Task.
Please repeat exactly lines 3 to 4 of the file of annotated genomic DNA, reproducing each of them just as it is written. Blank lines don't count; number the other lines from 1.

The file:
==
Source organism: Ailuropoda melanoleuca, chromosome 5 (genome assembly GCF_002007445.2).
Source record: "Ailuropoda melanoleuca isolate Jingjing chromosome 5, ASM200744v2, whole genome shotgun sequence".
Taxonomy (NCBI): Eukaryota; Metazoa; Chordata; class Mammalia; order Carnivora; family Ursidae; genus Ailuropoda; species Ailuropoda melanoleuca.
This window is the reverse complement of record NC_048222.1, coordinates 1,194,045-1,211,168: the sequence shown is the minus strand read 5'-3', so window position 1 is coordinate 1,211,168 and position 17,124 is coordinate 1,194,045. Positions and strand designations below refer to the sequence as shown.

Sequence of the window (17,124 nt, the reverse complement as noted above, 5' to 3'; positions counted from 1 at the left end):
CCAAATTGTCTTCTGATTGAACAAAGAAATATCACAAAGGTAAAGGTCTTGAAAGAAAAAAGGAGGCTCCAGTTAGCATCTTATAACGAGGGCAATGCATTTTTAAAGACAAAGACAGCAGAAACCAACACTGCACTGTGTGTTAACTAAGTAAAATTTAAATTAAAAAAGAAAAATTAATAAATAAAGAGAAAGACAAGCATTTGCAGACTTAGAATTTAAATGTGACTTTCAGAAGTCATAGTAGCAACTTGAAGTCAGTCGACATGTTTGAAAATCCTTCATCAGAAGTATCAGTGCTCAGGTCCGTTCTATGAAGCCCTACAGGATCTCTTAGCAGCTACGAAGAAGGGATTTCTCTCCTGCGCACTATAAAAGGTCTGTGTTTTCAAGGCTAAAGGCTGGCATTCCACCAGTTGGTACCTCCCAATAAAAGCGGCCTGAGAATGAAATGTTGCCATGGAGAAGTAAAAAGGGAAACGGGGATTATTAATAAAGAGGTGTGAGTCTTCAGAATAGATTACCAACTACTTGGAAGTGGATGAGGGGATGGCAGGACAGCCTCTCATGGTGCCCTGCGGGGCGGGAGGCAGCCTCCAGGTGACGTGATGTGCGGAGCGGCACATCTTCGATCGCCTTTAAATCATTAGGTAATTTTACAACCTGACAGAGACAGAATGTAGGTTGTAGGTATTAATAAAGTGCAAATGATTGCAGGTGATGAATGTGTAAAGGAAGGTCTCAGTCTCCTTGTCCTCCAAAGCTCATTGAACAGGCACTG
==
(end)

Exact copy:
Taxonomy (NCBI): Eukaryota; Metazoa; Chordata; class Mammalia; order Carnivora; family Ursidae; genus Ailuropoda; species Ailuropoda melanoleuca.
This window is the reverse complement of record NC_048222.1, coordinates 1,194,045-1,211,168: the sequence shown is the minus strand read 5'-3', so window position 1 is coordinate 1,211,168 and position 17,124 is coordinate 1,194,045. Positions and strand designations below refer to the sequence as shown.